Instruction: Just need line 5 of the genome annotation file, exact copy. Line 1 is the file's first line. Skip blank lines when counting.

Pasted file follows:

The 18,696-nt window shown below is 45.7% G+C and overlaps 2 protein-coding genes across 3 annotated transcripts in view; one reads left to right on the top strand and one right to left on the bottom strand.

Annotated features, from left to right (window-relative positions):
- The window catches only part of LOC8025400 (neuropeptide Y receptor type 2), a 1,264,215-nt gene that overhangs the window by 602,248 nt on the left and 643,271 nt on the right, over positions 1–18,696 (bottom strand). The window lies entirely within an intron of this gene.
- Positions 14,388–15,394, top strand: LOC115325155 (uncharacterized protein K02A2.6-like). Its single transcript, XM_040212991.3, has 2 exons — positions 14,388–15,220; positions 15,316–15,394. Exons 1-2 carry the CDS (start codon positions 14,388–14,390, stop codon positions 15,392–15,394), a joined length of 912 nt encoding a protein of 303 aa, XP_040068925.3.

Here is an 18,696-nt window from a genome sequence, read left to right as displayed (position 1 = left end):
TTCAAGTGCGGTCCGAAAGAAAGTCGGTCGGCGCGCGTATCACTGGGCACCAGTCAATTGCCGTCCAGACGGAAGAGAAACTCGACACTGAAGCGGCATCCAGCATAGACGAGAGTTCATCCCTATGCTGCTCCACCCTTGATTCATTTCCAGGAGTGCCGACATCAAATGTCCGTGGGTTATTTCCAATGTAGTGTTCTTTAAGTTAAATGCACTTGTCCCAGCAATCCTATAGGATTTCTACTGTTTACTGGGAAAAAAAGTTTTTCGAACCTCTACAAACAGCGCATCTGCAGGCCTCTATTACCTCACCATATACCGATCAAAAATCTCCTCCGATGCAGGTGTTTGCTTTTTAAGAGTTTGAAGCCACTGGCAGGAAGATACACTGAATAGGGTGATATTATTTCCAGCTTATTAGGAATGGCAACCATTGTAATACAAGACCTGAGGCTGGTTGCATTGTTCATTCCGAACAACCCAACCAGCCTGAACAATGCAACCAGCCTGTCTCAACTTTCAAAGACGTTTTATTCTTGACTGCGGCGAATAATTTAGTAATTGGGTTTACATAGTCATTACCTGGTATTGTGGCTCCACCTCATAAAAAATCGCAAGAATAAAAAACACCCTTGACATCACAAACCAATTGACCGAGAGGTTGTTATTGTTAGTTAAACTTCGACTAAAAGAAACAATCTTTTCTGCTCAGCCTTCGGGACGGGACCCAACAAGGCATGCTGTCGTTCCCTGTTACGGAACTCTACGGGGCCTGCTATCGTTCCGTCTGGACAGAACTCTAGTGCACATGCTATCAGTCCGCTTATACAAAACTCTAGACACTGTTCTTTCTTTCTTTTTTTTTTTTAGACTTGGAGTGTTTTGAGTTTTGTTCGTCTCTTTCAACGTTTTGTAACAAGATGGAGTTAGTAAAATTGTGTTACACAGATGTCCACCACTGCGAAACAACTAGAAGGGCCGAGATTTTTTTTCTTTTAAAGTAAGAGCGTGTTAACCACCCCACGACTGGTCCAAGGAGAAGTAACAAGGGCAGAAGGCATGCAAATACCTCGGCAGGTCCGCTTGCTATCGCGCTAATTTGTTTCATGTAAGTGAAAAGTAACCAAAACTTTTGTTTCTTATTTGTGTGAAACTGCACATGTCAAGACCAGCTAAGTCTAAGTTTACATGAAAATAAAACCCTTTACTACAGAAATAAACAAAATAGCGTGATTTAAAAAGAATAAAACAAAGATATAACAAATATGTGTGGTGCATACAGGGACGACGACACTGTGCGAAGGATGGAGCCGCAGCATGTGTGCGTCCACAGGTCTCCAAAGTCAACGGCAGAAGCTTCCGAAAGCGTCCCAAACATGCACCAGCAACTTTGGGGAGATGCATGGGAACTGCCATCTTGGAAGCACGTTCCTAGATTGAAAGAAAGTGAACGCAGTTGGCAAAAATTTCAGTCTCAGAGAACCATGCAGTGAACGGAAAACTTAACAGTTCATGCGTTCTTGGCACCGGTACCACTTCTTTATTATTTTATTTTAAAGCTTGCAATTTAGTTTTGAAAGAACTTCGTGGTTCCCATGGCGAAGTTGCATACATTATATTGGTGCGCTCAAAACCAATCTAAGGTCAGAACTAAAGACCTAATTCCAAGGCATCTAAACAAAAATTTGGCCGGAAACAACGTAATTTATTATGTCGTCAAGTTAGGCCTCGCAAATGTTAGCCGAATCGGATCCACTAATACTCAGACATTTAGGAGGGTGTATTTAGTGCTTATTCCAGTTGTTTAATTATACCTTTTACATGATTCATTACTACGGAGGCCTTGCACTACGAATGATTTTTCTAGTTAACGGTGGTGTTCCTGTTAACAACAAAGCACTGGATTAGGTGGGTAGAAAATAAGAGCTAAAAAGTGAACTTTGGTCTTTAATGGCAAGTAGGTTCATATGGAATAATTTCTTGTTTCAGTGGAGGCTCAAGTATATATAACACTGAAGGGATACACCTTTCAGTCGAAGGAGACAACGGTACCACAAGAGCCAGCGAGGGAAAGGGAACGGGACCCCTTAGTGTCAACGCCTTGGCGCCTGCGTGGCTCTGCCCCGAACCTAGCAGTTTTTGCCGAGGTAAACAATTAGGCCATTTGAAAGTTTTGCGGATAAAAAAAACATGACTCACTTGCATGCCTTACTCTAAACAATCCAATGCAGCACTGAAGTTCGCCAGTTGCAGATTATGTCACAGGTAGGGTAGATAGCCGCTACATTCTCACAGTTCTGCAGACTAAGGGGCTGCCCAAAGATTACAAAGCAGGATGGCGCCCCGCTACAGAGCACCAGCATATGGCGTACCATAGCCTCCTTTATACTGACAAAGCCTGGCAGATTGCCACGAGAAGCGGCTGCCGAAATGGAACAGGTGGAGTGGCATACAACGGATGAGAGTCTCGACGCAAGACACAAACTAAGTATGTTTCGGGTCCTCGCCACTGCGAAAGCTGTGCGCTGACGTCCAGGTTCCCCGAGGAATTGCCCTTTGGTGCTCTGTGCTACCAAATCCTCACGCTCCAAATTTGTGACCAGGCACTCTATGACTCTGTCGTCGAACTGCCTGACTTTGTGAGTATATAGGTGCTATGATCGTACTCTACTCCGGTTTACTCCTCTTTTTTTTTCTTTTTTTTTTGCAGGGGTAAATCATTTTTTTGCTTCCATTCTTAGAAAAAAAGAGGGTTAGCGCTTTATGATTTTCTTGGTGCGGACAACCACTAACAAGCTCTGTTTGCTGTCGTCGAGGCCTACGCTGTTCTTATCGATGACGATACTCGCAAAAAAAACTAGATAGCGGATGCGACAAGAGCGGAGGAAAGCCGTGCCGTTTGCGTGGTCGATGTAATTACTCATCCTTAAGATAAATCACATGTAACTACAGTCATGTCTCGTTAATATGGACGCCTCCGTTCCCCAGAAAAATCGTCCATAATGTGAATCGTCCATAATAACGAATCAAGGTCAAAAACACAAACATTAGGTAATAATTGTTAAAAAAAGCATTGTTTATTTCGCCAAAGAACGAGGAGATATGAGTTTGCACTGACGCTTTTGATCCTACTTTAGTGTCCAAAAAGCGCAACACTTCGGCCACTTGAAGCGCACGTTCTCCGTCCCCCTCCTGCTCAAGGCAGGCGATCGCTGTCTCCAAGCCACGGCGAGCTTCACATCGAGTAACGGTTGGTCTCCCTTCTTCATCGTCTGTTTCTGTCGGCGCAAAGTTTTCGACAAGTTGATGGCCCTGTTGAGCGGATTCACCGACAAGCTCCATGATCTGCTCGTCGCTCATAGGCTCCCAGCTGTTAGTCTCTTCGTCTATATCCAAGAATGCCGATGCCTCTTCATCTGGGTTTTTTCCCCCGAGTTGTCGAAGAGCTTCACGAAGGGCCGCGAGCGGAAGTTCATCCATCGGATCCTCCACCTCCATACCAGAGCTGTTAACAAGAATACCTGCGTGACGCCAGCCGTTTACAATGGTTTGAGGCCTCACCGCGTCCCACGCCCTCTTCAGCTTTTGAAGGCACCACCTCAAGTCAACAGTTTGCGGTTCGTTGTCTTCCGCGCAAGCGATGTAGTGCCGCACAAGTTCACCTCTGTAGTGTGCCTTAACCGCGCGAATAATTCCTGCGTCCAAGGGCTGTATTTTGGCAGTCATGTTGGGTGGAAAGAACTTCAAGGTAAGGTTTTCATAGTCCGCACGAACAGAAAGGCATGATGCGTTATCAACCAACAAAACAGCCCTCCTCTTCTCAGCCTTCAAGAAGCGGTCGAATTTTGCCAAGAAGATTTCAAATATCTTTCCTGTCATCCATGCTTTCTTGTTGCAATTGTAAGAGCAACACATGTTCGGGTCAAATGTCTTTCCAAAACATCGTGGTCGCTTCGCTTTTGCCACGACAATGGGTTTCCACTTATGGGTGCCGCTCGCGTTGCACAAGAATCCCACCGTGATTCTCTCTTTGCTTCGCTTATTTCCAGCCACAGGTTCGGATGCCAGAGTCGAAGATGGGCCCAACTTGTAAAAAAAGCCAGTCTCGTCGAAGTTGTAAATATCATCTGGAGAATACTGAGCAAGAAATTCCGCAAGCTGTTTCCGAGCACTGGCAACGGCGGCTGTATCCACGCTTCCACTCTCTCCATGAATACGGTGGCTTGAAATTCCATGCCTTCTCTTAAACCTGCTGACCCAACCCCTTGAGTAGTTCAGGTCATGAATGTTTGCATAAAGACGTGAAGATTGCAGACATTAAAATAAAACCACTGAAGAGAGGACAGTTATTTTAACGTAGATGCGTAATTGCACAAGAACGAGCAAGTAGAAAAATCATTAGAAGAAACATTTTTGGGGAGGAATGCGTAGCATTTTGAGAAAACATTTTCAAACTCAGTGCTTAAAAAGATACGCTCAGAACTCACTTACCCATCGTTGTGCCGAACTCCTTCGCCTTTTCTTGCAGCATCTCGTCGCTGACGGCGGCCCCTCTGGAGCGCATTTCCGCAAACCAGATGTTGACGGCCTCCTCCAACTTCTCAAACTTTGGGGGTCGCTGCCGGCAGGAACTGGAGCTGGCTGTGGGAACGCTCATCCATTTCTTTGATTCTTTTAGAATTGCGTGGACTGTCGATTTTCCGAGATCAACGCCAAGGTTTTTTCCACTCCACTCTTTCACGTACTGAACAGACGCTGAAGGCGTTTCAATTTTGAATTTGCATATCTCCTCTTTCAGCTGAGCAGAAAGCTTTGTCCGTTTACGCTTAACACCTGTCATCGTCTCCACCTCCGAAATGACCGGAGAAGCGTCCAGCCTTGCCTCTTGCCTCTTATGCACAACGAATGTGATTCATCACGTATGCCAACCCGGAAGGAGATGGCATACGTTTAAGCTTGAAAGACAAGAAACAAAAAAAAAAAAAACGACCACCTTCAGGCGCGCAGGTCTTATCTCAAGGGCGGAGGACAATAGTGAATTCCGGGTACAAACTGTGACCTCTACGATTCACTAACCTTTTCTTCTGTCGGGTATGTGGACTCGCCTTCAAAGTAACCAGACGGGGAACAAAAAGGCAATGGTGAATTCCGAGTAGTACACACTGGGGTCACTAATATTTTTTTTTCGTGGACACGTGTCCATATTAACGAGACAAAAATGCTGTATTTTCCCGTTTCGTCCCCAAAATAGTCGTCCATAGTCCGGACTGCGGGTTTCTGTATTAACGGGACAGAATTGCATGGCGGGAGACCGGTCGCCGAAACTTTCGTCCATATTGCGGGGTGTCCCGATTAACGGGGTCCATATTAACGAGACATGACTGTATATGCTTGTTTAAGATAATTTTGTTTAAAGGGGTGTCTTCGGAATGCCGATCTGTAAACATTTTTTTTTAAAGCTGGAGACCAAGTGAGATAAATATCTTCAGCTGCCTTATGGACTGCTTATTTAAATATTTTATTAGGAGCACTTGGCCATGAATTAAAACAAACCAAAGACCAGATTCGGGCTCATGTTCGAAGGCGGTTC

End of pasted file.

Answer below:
Here is an 18,696-nt window from a genome sequence, read left to right as displayed (position 1 = left end):